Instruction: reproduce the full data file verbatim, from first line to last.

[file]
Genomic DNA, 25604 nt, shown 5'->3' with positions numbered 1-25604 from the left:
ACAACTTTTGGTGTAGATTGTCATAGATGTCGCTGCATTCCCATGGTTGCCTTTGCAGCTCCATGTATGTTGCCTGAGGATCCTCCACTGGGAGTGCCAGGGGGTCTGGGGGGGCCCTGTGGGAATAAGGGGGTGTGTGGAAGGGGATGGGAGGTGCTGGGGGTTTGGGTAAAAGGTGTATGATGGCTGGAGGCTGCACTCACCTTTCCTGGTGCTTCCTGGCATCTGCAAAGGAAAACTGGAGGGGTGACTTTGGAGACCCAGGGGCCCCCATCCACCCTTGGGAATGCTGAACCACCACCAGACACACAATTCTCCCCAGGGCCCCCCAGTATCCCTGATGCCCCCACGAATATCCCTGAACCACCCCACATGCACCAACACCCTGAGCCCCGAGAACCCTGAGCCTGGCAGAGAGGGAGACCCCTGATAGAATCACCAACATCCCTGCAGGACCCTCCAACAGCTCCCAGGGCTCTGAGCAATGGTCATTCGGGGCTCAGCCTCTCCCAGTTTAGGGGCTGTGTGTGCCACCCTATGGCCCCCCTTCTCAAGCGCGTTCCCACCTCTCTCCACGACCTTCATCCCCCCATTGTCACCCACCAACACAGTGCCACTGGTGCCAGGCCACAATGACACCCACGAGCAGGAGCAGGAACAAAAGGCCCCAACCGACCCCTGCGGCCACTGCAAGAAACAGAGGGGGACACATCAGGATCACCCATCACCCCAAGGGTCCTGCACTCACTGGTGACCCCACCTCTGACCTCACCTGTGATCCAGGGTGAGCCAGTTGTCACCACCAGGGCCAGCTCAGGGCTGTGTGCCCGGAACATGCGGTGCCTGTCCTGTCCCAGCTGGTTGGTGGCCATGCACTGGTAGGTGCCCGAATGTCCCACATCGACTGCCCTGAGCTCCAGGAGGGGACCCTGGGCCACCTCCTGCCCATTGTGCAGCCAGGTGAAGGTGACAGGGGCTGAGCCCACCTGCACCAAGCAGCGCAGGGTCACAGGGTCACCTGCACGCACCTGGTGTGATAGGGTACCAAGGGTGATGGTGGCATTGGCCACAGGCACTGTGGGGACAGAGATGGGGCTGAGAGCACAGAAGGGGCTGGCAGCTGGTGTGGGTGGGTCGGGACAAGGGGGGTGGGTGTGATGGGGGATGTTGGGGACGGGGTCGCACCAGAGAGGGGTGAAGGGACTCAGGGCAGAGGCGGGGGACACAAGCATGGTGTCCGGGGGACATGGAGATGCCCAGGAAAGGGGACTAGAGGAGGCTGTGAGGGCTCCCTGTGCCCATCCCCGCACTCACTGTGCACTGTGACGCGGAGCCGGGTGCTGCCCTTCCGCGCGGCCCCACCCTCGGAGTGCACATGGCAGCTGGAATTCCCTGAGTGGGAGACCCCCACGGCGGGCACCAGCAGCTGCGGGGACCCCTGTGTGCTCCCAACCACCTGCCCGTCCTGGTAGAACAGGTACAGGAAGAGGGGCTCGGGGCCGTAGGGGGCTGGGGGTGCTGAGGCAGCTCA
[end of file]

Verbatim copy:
Genomic DNA, 25604 nt, shown 5'->3' with positions numbered 1-25604 from the left:
ACAACTTTTGGTGTAGATTGTCATAGATGTCGCTGCATTCCCATGGTTGCCTTTGCAGCTCCATGTATGTTGCCTGAGGATCCTCCACTGGGAGTGCCAGGGGGTCTGGGGGGGCCCTGTGGGAATAAGGGGGTGTGTGGAAGGGGATGGGAGGTGCTGGGGGTTTGGGTAAAAGGTGTATGATGGCTGGAGGCTGCACTCACCTTTCCTGGTGCTTCCTGGCATCTGCAAAGGAAAACTGGAGGGGTGACTTTGGAGACCCAGGGGCCCCCATCCACCCTTGGGAATGCTGAACCACCACCAGACACACAATTCTCCCCAGGGCCCCCCAGTATCCCTGATGCCCCCACGAATATCCCTGAACCACCCCACATGCACCAACACCCTGAGCCCCGAGAACCCTGAGCCTGGCAGAGAGGGAGACCCCTGATAGAATCACCAACATCCCTGCAGGACCCTCCAACAGCTCCCAGGGCTCTGAGCAATGGTCATTCGGGGCTCAGCCTCTCCCAGTTTAGGGGCTGTGTGTGCCACCCTATGGCCCCCCTTCTCAAGCGCGTTCCCACCTCTCTCCACGACCTTCATCCCCCCATTGTCACCCACCAACACAGTGCCACTGGTGCCAGGCCACAATGACACCCACGAGCAGGAGCAGGAACAAAAGGCCCCAACCGACCCCTGCGGCCACTGCAAGAAACAGAGGGGGACACATCAGGATCACCCATCACCCCAAGGGTCCTGCACTCACTGGTGACCCCACCTCTGACCTCACCTGTGATCCAGGGTGAGCCAGTTGTCACCACCAGGGCCAGCTCAGGGCTGTGTGCCCGGAACATGCGGTGCCTGTCCTGTCCCAGCTGGTTGGTGGCCATGCACTGGTAGGTGCCCGAATGTCCCACATCGACTGCCCTGAGCTCCAGGAGGGGACCCTGGGCCACCTCCTGCCCATTGTGCAGCCAGGTGAAGGTGACAGGGGCTGAGCCCACCTGCACCAAGCAGCGCAGGGTCACAGGGTCACCTGCACGCACCTGGTGTGATAGGGTACCAAGGGTGATGGTGGCATTGGCCACAGGCACTGTGGGGACAGAGATGGGGCTGAGAGCACAGAAGGGGCTGGCAGCTGGTGTGGGTGGGTCGGGACAAGGGGGGTGGGTGTGATGGGGGATGTTGGGGACGGGGTCGCACCAGAGAGGGGTGAAGGGACTCAGGGCAGAGGCGGGGGACACAAGCATGGTGTCCGGGGGACATGGAGATGCCCAGGAAAGGGGACTAGAGGAGGCTGTGAGGGCTCCCTGTGCCCATCCCCGCACTCACTGTGCACTGTGACGCGGAGCCGGGTGCTGCCCTTCCGCGCGGCCCCACCCTCGGAGTGCACATGGCAGCTGGAATTCCCTGAGTGGGAGACCCCCACGGCGGGCACCAGCAGCTGCGGGGACCCCTGTGTGCTCCCAACCACCTGCCCGTCCTGGTAGAACAGGTACAGGAAGAGGGGCTCGGGGCCGTAGGGGGCTGGGGGTGCTGAGGCAGCTCA